The NRA has a lock on communicating with the gun-owning community, but a majority of Americans don't own guns. So how do you engage this usually-silent majority to counteract the power and influence of the NRA?
In the last decade, more women were killed by an intimate partner using a gun than troops killed in action in Iraq and Afghanistan combined. Come November, women across party lines may reward candidates working to solve problems, rather than leaning on partisan perceptions.
No legislation should detract or divert resources from the real need to pay more attention to domestic violence, which affects intimate relationships gone bad and violence against children by abusers.
Coming soon to a city near you?
It came as no surprise when the NRA released a brand new YouTube video that literally makes no sense whatsoever -- on any level. In fact, it's so off-the-rails that it's difficult to imagine even the most loyal NRA automatons buying into what it says.
The Purge had interesting ideas but ultimately failed as the horror film it was marketed as. But with Anarchy, the pretense of being a horror movie seems to have been abandoned, leaving something pretty unique: a political allegory dystopian action thriller that slyly attacks conservative ideology.
Technological advancements allowed cars to be what they are today: safer vehicles used for transportation that are "the first line of defense in an accident." It was a combination of movements that brought those technological changes to bear, however. The same could happen today with guns.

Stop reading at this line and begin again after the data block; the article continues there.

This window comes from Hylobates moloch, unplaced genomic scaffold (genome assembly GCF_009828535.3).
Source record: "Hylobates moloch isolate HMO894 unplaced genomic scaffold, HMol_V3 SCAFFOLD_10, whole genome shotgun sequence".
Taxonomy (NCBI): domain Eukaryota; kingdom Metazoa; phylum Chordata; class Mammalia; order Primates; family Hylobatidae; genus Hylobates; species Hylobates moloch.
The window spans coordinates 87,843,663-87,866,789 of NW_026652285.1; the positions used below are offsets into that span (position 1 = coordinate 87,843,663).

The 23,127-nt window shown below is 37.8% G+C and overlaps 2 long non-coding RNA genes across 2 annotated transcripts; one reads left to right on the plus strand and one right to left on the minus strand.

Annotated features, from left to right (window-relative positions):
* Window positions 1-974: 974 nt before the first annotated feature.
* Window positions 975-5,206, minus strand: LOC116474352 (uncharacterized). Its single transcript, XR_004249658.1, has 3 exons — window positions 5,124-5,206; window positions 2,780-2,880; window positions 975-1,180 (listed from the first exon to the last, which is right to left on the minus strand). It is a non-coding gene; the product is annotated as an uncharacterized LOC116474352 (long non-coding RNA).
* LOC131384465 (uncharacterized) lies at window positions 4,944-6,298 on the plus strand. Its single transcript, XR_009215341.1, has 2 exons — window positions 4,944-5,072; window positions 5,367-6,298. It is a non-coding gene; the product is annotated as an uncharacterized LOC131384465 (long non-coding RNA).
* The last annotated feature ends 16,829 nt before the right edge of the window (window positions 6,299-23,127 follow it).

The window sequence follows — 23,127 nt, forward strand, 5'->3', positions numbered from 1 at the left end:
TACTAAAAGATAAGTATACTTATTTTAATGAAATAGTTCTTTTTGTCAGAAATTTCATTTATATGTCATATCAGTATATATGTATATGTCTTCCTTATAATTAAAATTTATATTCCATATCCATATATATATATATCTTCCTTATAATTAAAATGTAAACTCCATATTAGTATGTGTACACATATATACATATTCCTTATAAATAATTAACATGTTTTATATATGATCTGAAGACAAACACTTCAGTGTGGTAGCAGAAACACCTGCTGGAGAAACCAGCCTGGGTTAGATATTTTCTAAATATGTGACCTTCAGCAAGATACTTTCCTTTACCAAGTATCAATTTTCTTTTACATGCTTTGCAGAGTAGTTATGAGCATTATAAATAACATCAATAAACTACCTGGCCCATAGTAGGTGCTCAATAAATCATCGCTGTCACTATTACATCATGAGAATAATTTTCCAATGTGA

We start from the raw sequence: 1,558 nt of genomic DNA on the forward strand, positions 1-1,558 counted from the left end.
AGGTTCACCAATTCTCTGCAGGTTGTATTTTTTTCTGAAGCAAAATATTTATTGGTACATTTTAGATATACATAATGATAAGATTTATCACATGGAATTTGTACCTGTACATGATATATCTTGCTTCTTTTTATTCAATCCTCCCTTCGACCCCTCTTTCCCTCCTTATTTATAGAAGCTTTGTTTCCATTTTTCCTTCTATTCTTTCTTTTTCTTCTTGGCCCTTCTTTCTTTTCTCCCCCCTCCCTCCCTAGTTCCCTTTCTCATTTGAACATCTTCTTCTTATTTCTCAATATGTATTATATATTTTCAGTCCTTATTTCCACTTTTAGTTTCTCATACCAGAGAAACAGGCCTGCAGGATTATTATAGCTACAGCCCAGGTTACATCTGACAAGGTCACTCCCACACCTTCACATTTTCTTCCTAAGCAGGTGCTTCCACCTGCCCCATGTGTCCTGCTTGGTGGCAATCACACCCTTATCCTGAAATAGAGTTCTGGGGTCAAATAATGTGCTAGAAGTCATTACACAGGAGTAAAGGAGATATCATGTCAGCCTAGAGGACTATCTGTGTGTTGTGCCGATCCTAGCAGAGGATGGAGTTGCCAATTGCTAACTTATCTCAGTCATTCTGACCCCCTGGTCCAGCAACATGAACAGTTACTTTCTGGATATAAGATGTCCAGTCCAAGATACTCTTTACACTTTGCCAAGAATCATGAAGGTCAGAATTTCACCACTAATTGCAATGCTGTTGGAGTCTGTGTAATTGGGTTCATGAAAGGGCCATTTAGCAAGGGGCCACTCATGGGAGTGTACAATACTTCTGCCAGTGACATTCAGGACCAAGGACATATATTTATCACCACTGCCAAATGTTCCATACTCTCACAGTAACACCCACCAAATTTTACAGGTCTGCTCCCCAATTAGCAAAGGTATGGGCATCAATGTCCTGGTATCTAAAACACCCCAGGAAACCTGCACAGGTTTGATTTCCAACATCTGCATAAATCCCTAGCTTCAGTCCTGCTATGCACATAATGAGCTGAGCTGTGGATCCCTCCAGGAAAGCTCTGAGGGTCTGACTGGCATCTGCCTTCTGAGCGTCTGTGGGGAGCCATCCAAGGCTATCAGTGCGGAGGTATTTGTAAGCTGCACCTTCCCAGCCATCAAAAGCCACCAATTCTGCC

Some have appropriated the current gun conversation to ask "What Would Jesus Carry?" but I'd rather take it one step further and ask "Who Would Jesus Shoot?"
The August 2014 issue of Guns and Ammo has an interesting article on a new generation of gun safes. While this probably is not of interest to many of my readers, it tells a bit about politics as well.
We should be asking: Is the person is a danger to him or herself or to others if he or she had a gun? That is the question. The notion that we can use mental illness as a way to determine that someone is somehow more dangerous is just ill-informed.
As we have seen with other issues like drunk driving and tobacco, humor can be an important, if not essential tool to call attention to the most serious of issues, and there are few issues as serious as unsafe access to guns in the home.
The fact that the bill gives us the responsibility to protect people from using a gun to hurt themselves is something that the NRA wouldn't even understand, even though "We The People" is emblazoned on virtually every NRA poster that you can find.
Seriously, ladies, to what absurd level of fracking-depth lunacy do these bottom-feeding misogynists (is that redundant?) have to sink before you perceive, in your Limbaugh-inspired wisdom, that perhaps, just perhaps, your beloved Republican Party doesn't have your best interests in mind?
Collapsing the subcultural divides in our society through actual human relationship dissolves our political differences, because it reveals that much of what we thought were differences of political principle are really rationalizations of the suspicion we feel toward those whose experiences and pleasures we simply cannot imagine sharing.
If someone on Twitter thinks gays should not have the right to marry, my 140 retort back isn't going to change their minds. I've never heard anyone ever say, "Someone posted a .jpeg on Facebook and now I'm a liberal!"
One thing about the gun debate I find interesting is how quickly and easily gun owners get riled up when politicians, or anyone else for that matter, begin talking about taking away their guns.